As any menstruating person will tell you, periods are a drag. The mess, pain, and general inconvenience of them makes Shark Week exceptionally trying. However, your period can also be a great source of information about your health and general well-being. The things your period is trying to tell you might even save you some serious pain and suffering in the long run. Basically, your monthly visitor is just trying to help by providing an easy way to gauge all sorts of info about what’s going on in your body.
Sure, a monthly text message detailing your body’s vital signs would be a whole lot easier than dealing with your cycle, but technology is not at that point (yet). So in the meantime, you can read your menses for important information about everything from your diet to your reproductive health. And don’t worry: you won’t have to get all up close and personal to get a good read on things.
Learning more about this aspect of your body can mean great things for your overall health. Although periods are no fun, carefully monitoring them may even help you avoid potentially major health problems. Perhaps this can make your relationship with Aunt Flo a little easier to manage.
1You May Be Iron Deficient
If you have a seriously heavy flow every month, then you may be at risk for an iron deficiency. According to Women's Health, when you lose excess blood during menstruation, your body's iron stores become depleted. And without proper iron levels, you may develop iron-deficiency anemia, which triggers fatigue, fogginess, and mood swings. If this kind of persistent fatigue sounds familiar, then you can get tested for anemia at your doctor's office.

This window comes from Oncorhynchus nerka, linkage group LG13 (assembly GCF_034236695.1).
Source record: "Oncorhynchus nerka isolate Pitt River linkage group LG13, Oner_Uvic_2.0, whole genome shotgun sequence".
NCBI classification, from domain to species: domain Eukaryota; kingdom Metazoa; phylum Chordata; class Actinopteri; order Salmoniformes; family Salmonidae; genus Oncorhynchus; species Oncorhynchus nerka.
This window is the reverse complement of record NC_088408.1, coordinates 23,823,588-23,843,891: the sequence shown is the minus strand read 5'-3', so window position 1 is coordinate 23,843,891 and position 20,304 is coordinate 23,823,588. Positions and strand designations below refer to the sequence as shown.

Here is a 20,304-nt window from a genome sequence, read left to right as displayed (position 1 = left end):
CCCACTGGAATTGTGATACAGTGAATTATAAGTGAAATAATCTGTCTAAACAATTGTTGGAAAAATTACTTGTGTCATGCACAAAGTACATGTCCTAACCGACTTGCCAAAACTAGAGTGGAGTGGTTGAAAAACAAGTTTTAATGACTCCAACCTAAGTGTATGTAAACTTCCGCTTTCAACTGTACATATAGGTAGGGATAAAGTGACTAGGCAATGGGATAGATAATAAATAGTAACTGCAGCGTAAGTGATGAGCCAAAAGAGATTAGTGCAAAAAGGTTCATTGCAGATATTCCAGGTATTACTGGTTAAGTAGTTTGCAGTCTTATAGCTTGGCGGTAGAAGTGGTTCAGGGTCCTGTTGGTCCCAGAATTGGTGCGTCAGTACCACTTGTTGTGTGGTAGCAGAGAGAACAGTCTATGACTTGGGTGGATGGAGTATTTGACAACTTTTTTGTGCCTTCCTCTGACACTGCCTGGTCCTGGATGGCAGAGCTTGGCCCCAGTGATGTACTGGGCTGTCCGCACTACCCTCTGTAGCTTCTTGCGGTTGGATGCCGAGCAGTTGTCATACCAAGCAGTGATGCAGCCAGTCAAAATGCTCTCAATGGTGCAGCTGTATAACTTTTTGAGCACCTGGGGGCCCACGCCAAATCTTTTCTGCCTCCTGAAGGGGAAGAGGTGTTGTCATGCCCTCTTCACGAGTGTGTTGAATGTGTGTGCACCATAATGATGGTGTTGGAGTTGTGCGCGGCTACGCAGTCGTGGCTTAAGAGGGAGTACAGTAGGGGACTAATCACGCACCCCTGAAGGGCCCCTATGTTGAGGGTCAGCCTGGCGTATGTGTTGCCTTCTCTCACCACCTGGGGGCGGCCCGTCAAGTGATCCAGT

2You May Have Cervical Polyps
Heavy periods can be a potential symptom of cervical polyps, which are "fingerlike growths on the lower part of the uterus that connects with the vagina," according to the U.S. National Library of Medicine. They are usually benign and can be removed by a physician in an outpatient procedure.
3You May Suffer From Endometriosis
Is your period pain just debilitating? It may be a symptom of endometriosis is pelvic pain, according to Mayo Clinic. This symptom may also be accompanied by extreme cramps and heavy bleeding.
4You May Have A Hormonal Imbalances
Is your period impossible to track? You may have anovulation, or a severe hormonal imbalance, as professor of obstetrics-gynecology and reproductive sciences Amy Autry told Everyday Health. If you're concerned about an irregular period, a chat with your physician might help to reveal any underlying health concerns.
5You May Have An Infection
“Bacterial infections, pelvic inflammatory disease, and sexually transmitted infections can cause the inside of your uterus to become inflamed and bleed,” OB-GYN Eduardo Lara-Torre told Shape. “You’ll still get your regular period, but you may bleed in between because of the infection.” This might be a good reason to — you guessed it — visit your doctor for advice.
If your cycle has gone MIA, then you might be overtraining. "Missing your menstrual periods is often a sign of decreased estrogen levels," according to WebMd. But the trouble doesn't stop there. The site also noted that low estrogen levels can lead to osteoporosis. Yikes! This might be a good reason to rethink your training regime.
7You Have A Pituitary Tumor
Even if you aren't overtraining, the loss of periods can also indicate other health concerns. According to the American Cancer Society, the high prolactin levels from a pituitary tumor may cause menstrual periods to become less frequent or to stop.
8You Are Stressed
Yet another potential cause of missed periods: stress. According to Everyday Health, stress can cause irregular or missed periods. "As stress levels rise, there’s a chance that your menstrual period will temporarily stop, a condition known as secondary amenorrhea," according to the publication. It could be your body's way of telling you to chill out.
9You Have Thyroid Problems
Your period problems might originate in your thyroid. "Too much or too little thyroid hormone can make your periods very light, heavy, or irregular," according to the Office on Women's Health. "Thyroid disease also can cause your periods to stop for several months or longer, a condition called amenorrhea." If your periods are acting weird in any way, then getting your thyroid checked may be a good call.